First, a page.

It has been my endeavour to shew throughout this work, that the rate of profits can never be increased but by a fall in wages, and that there can be no permanent fall of wages but in consequence of a fall of the necessaries on which wages are expended. If, therefore, by the extension of foreign trade, or by improvements in machinery, the food and necessaries of the labourer can be brought to market at a reduced price, profits will rise. If instead of growing our own corn, or manufacturing the clothing and other necessaries of the labourer, we discover a new market from which we can supply ourselves with these commodities at a cheaper price, wages will fad and profits rise; but if the commodities obtained at a cheaper rate, by the extension of foreign commerce, or by the improvement of machinery, be exclusively the commodities consumed by the rich, no alteration will take place in the rate of profits.

(Works I, p. 132, emphasis added)

Here Ricardo abandons the metaphor for a theory. The analysis of the small open economy is introduced to show that at the current international prices, it pays England to import cheap foreign corn in order to reduce its domestic labour cost and increase its domestic rate of profits. Nevertheless, the analysis is very England-centric, so to speak. Ricardo does not seem to be interested in providing a fully developed analysis of the consequences that international trade entails and explicitly puts aside the consequences that international trade implies for the profit rate of corn-exporting countries. Even the last sentence in the above quotation concerns the fact that the importing of‘commodities consumed by the rich' does not have the same beneficial effect on the British rate of profit. Once again, the equivalence between ‘the extension of foreign commerce’ and ‘the improvement of machinery’ is remarkable.2

Ricardo, in The Funding System (1820), explicitly considered international trade as a way out of the gloomy destiny of the stationary state:

When the land of a country is brought to the highest state of cultivation, when more labour employed upon it will not yield in return more food than what is necessary to support the labourer so employed, that country is come to the limit of its increase both of capital and population. The richest country in Europe is yet far distant from that degree of improvement, but if any had arrived at it, by the aid of foreign commerce, even such a country could go on for an indefinite time increasing in wealth and population, for the only obstacle to this increase would be the scarcity, and consequent high value, of food and other raw produce. Let these be supplied from abroad in exchange for manufactured goods, and it is difficult to say where the limit is at which you would cease to accumulate wealth and to derive profit from its employment.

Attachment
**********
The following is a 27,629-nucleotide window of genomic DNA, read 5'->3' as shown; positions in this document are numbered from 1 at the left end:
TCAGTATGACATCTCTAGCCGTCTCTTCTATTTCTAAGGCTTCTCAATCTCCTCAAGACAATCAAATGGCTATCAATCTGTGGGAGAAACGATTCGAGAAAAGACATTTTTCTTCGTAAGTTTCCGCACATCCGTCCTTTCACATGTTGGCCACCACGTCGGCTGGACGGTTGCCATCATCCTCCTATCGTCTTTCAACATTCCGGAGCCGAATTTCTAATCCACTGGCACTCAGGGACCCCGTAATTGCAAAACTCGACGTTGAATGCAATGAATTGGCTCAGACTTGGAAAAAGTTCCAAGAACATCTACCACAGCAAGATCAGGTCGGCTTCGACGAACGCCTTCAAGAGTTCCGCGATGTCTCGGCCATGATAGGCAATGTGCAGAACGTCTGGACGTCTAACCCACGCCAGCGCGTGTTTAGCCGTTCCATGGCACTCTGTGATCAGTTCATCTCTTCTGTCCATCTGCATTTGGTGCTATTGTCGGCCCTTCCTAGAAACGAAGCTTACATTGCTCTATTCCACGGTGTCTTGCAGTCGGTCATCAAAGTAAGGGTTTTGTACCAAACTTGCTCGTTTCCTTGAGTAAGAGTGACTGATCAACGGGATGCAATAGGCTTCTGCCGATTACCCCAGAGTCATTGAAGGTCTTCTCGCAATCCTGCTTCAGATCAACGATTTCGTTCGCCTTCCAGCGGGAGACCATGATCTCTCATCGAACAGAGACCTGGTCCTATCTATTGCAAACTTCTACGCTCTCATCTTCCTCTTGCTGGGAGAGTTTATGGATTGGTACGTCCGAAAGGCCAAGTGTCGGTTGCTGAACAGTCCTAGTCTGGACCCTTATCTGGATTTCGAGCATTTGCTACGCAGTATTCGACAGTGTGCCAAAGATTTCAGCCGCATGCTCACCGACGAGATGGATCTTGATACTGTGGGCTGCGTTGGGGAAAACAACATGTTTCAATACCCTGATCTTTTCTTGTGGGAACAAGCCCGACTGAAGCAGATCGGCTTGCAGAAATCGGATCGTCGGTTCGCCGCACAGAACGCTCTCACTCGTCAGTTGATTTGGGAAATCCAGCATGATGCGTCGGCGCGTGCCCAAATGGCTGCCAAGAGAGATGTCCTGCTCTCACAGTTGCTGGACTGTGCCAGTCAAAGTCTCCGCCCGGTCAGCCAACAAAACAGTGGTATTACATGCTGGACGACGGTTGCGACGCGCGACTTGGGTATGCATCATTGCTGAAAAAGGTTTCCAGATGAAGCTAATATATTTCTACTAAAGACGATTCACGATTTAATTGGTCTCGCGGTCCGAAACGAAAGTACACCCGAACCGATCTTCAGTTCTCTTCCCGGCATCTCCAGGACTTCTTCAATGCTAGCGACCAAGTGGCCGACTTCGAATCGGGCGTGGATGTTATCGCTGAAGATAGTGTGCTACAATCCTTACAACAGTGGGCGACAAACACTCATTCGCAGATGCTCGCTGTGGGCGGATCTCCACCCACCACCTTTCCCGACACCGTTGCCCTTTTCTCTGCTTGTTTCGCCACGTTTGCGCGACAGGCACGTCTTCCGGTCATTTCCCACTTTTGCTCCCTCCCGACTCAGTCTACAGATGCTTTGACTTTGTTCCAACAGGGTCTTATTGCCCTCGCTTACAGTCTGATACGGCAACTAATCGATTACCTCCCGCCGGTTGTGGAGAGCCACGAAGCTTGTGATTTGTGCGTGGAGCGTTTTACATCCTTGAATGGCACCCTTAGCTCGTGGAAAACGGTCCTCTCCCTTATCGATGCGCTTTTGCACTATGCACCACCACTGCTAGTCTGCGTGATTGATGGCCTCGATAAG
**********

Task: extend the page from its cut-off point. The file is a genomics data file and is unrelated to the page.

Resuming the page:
{Works IV, p. 179, emphasis added)

The modern reader may appreciate the reference to ‘an indefinite time increasing in wealth and population’, akin to the perpetual growth mentioned by the modern endogenous growth theorists. Ricardo is in a sense more realistic than contemporary theorists since he refers to an indefinite period of time. But this is comprehensible: Ricardo knows, of course, that his analysis is related to the given international prices, and such prices cannot be constant forever.

In the course of a session of Parliament devoted to ‘Agricultural Distress’ (May 30, 1820), Ricardo is reported to have claimed that “This would be the happiest country in the world, and its progress in prosperity would be beyond the power of imagination to conceive, if we got rid of two great evils - the national debt and the corn laws” (Works V: 55, emphasis added). Finally, in his 1822 pamphlet. On Protection to Agriculture, Ricardo warned his readers that a protectionist food policy would artificially raise the domestic price of corn and the rate of wages, thus depressing the domestic rate of profits and capital accumulation (Works IV: 235-241; see also Maneschi, 2015).

This leaves us in no doubt: Ricardo was a deep-rooted endogenous growth theorist!

< Prev   CONTENTS   Source   Next >